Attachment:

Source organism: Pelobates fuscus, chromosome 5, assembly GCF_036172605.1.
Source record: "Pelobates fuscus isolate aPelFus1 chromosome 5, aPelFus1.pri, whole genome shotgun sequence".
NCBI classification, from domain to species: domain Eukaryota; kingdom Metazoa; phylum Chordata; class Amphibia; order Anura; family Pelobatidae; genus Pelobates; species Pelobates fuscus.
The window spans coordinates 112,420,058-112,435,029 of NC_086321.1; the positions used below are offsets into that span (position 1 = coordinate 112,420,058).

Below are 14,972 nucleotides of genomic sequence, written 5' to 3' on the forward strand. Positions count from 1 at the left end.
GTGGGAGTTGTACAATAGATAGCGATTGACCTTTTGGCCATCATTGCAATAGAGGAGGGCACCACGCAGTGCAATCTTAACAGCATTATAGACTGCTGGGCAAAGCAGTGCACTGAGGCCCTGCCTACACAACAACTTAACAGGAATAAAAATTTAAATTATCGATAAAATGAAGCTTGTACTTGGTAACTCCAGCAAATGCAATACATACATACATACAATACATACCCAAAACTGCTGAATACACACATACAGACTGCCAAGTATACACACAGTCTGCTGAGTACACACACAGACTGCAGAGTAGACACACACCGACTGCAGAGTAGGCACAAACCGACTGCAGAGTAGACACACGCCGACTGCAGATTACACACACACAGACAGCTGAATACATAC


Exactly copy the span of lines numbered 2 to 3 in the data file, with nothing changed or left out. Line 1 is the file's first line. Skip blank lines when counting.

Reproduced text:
Source record: "Pelobates fuscus isolate aPelFus1 chromosome 5, aPelFus1.pri, whole genome shotgun sequence".
NCBI classification, from domain to species: domain Eukaryota; kingdom Metazoa; phylum Chordata; class Amphibia; order Anura; family Pelobatidae; genus Pelobates; species Pelobates fuscus.